Broadcasters have been accused of forgetting Scotland after proposing TV election debates that would feature UKIP but not the SNP.
Concerns were raised by several political parties about the joint plan by the BBC, ITV, Sky News and Channel 4 for Nigel Farage to be included in one of the live events in the run-up to next year’s General Election vote.
The four organisations suggested having one debate where Prime Minister David Cameron took on Labour’s Ed Miliband, another in which Lib Dem Nick Clegg was added, and a third involving the UKIP leader as well.
However, the proposal was dismissed as “utterly unacceptable” by the SNP, which has six MPs and a majority in the Scottish Parliament, but would not have any representation in the debates.
The Green Party, which has one MP, the same number as UKIP in the wake of Douglas Carswell’s by-election victory last week, also criticised the plans.
Having long been a feature of US presidential elections, live TV debates were first used in a British general election in 2010, and have since been used in the lead-up to last month’s Scottish independence referendum.
All of the main parties want to have similar debates next year, but they disagree on the format.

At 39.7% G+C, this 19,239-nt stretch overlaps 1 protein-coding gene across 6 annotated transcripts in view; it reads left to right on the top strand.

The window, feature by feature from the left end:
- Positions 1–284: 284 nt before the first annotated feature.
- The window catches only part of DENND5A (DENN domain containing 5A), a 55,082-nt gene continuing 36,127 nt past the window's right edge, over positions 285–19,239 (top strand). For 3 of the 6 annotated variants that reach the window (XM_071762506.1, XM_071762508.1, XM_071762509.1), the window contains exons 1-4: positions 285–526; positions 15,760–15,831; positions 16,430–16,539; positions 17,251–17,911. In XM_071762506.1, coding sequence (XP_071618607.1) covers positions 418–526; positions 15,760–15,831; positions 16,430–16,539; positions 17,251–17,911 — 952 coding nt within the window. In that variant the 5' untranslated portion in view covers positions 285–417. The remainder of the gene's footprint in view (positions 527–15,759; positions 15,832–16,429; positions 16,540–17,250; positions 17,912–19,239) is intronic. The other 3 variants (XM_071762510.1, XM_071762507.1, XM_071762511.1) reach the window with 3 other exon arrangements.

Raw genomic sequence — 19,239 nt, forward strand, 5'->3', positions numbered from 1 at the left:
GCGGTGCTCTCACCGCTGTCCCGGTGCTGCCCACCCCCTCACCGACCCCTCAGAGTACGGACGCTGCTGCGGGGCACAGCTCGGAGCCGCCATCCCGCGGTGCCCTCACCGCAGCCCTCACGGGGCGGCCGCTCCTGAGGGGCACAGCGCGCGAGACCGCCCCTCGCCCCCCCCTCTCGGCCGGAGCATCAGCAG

Mr Cameron, the Conservative leader, raised questions about the broadcasters’ proposals.
Asked if he would be willing to debate with Mr Farage, he said: “I’m in favour of TV debates, but you’ve got to make sure you come up with a proposal that everyone can agree to, and I can’t see how you can have one party in that has an MP in parliament, and not another party.”
Mr Miliband was one of the few leaders to back the idea as a “positive step forward”.
“I hope David Cameron is not going to put up false obstacles to these TV debates happening,” he added.
SNP Westminster leader Angus Robertson, the Moray MP, attacked the plan.
“These proposals will be utterly unacceptable to any democrat,” he said.
He added: “Despite the experience of the referendum campaign, the network broadcasters have once again forgotten their responsibility to Scotland.”
The Lib Dems said: “We do not accept the proposal that the Liberal Democrats, as a party of government, should be prevented from defending our record in one of the TV debates.”
Patrick Harvie, co-convener of the Scottish Greens, said: “Greens across the UK are level pegging on polling with Lib Dems so should not be excluded from high profile TV debates featuring the coalition’s austerity cheerleaders.”